Jaisalmer, the Golden City, is a city of splendor with a medieval feel and fascinating atmosphere. Situated on the western tip of India, in what seems to be a million miles from anywhere, and the gateway to the Thar Desert, it is a place of magic and mystery, hectic yet relaxed, and with a startling blend of stunning Rajasthani architecture and crumbling city walls to match.
The colossal sandcastle that is Jaisalmer Fort dominates this otherwise small city. Within the fort are a maze of narrow alleys, Jain temples, local shops and restaurants, and one quarter of the city’s inhabitants. As large as it may seem, the fort is still small enough that it is a challenge to get lost for too long. To the north of the fort are Gandhi Chowk and Bhatia Market, with an array of hotels, restaurants and shops showcasing the finest local handicrafts.
Whether shopping is on the agenda or not, one cannot help but marvel at the delights on offer in the streets of Bhatia Market. A stroll through the winding streets is met with a spectacular collection of rugs, blankets and bedspreads, all immaculately embroidered, alongside typical mirror work pieces. Do not hesitate to bargain and buy as, as is often the case in India, the same piece is rarely found twice.
Although a place of pride and grandeur, the city is actually in serious trouble and the fort is slowly sinking. The strain on the sandstone construction resulting from the city’s poor sewage system and a degree of carelessness from the locals has placed it on the list of endangered monuments. Fortunately, a number of organizations, including the British charity, Jaisalmer in Jeopardy, are battling to save and protect it.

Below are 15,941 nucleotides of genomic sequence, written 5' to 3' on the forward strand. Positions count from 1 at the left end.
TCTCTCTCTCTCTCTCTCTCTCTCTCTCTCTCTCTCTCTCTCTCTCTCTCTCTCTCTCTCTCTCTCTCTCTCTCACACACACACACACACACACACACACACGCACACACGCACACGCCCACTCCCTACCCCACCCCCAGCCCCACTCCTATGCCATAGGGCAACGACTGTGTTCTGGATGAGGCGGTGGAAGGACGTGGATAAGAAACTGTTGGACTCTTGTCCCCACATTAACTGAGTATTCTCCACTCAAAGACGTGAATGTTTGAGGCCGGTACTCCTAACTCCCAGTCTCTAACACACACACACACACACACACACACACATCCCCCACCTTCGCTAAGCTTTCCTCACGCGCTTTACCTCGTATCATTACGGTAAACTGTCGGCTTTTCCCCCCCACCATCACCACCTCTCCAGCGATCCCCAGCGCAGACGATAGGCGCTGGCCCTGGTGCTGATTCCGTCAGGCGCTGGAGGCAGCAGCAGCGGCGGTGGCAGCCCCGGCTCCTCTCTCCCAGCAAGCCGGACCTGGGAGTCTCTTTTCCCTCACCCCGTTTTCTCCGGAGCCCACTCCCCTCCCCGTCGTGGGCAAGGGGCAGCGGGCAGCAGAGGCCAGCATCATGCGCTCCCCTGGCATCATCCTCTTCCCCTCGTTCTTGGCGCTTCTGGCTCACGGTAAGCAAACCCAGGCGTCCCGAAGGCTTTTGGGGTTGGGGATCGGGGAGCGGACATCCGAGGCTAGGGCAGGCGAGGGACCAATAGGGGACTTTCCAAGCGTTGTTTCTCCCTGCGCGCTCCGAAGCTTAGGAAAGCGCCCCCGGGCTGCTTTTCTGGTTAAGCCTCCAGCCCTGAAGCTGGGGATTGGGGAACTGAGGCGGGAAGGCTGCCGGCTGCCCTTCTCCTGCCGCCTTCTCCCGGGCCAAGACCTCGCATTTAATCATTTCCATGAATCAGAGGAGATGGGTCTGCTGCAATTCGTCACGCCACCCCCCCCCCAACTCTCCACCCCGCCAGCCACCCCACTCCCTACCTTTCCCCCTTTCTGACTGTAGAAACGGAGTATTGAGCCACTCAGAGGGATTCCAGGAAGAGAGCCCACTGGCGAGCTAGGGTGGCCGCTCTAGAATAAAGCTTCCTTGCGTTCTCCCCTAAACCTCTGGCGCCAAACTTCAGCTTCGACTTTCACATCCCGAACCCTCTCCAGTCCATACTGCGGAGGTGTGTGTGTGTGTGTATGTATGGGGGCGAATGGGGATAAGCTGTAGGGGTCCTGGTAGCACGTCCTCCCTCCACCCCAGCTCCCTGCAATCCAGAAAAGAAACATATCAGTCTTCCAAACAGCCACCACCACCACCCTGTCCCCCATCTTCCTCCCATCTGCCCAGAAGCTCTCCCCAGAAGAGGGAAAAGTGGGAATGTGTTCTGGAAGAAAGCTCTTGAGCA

The city can be reached by both bus and train, with services running to a number of neighboring and long distance cities. Departing from the bus stand to the south of the fort are regular services to Jodhpur and Bikaner, and daily runs to both Jaipur and Ajmer. Private buses depart to a number of destinations in Rajasthan and Gujarat, with most changing bus in Jodhpur, so be sure to get full clarification of the ticket. From the train station, to the east of the fort, services depart for Jodhpur, Jaipur and Delhi (about 19 hours). Rickshaws and jeeps are on hand for short trips, however due the city’s size it is best explored on foot.
Jaisalmer is a picturesque city of history, heritage and cultural diversity. The constant hassle from safari sellers can at times be a strain, however is soon forgotten with the warm local hospitality. Take a step back from the heat and relax in the shadows of one of the worlds most marveled forts as the sun drifts down over the desert horizon.
Things to do in
Jaisalmer Fort - Dominating this historical city is one of the world largest forts, built in 1156 by Rawal Jaisal (Rajput ruler), and a village of narrow sandstone alleys, housing 25% of the city’s population and livelihoods. Strolling around the fort, with its 99 bastions, is like wandering through a living museum, with the daily life of the locals unfolding before the eyes. Often referred to as the “Golden Fort” due to its changing of color with the sun. Unfortunately, the fort is extremely endangered and is currently on the World Monuments Watch list.